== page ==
COURCHEVEL, France -- Lance Armstrong took a decisive step Tuesday toward a seventh consecutive Tour de France title, blowing away his main rivals in the first Alpine stage to regain the overall lead.
Armstrong did the damage on the punishing 13.8-mile climb to the ski station of Courchevel, eating up the ascent with ease while Jan Ullrich and other challengers grimaced in pain behind.
Spain's Alejandro Valverde won the 10th stage, just beating Armstrong to the finish line, but is not considered one of Armstrong's main rivals in this year's race. Valverde and Armstrong finished the 110.9-mile stage in 4 hours, 50 minutes, 35 seconds.
Mickael Rasmussen is second in the overall standings, 38 seconds behind Armstrong. Ivan Basso, among the main challengers left behind by Armstrong on Tuesday, is third overall -- 2:40 behind the Texan.
Rasmussen finished the stage in third place, 9 seconds behind Valverde and Armstrong.
Valverde and Armstrong shook hands in the saddle after they crossed the line together.
"Today, I had good legs," Armstrong said. "We are in a good position with regards to some of the main rivals, so we'll have to protect that."
His powerful ride silenced doubts that Armstrong is too old at 33, or too jaded after his record six victories, to win again. He is following the winning formula of previous years -- when Armstrong hammered rivals in the mountains, building up leads that carried him to victory in Paris.
Last year, Armstrong won all three Alpine stages and one of two in the Pyrenees.
Armstrong declined to claim that overall victory was his just yet. Two more stages await in the Alps, followed by the Pyrenees and a final time trial before the three-week race finishes in Paris on July 24.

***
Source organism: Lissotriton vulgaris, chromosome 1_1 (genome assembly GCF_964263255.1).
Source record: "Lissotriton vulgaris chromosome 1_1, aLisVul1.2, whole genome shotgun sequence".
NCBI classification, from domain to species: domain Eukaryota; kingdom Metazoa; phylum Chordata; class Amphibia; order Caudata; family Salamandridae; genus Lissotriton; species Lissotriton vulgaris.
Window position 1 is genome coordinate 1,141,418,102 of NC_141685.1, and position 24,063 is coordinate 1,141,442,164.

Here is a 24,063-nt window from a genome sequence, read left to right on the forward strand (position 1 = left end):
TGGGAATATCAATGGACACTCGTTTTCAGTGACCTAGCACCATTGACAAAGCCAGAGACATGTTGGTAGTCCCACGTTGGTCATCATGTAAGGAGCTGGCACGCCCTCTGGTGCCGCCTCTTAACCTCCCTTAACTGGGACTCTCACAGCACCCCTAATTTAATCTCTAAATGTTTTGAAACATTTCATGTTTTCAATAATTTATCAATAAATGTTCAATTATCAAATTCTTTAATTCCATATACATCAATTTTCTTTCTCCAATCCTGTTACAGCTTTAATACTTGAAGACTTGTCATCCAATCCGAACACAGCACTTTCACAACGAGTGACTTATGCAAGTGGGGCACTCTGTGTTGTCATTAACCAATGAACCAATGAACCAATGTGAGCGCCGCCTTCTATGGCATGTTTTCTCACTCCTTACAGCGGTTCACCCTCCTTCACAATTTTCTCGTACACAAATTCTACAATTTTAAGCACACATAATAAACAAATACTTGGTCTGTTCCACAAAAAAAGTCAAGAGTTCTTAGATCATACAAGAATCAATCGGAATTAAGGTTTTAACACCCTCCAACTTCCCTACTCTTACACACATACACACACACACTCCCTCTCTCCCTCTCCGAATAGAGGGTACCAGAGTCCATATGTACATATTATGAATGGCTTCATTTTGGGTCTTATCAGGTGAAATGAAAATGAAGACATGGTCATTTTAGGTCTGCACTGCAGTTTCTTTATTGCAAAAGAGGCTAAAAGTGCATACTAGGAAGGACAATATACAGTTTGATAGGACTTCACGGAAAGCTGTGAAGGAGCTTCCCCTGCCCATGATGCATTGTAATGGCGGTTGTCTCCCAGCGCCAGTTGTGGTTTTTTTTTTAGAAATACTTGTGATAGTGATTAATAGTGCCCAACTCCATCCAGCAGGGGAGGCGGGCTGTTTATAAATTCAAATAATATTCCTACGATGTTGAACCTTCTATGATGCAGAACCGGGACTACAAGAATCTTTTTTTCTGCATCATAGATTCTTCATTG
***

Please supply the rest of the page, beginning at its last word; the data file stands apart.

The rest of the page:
"There's still a lot of racing to go," Armstrong said.
The American praised his Discovery Channel team, which piled on the pace in the first section of the ascent to whittle down the field, after struggling on a moderate climb last week.
Doubts had arisen whether the team could give the support that Armstrong needs in the Alps.
"It is a really tough team, with a lot of pride," Armstrong said.
He also praised Valverde, a 25-year-old racing his first Tour.
"Everybody has seen the future of cycling," Armstrong said. "He is a classy young rider."
Valverde was thrilled with the result.
"My dream was to win a stage, now that is done," said Valverde, who trails Armstrong by 3:16 overall. He said the Texan "looks as strong as he did in previous years."
Ullrich, the 1997 Tour winner and a five-time runner-up, placed 13th, 2:14 behind the leaders. The German trails Armstrong by 4:02 overall.
One of the biggest surprises was the collapse of Alexandre Vinokourov. Ullrich's teammate from Kazakhstan had been expected to seriously challenge Armstrong.
Vinokourov trailed in 5:18 behind Armstrong in 24th place. His overall deficit grew to 6:32.
Armstrong said he expects Ullrich and Vinokourov to bounce back.
"I don't think they are finished. I am going to be the last person to write them off," he said. "They are going to make life difficult and we'll continue to watch them and continue to respect them."
• Because of a protest at the start by farmers angry over wolf attacks on sheep and cows, organizers shortened the route by 8.7 miles, beginning the race just after the town of Froges, near the Alpine city of Grenoble.
That cut the run to the ski station of Courchevel to 110.9 miles instead of 119.6-miles. The route included two major climbs, including a long uphill finish, that were expected to show which of the main riders are on top form and start separating pretenders from genuine contenders.
• Russian Evgeni Petrov was expelled from the race before Tuesday's stage after he failed a blood test.
The Lampre cyclist was among 33 riders given a blood test Tuesday morning by cycling's governing body. All but Petrov were allowed to continue, organizers said.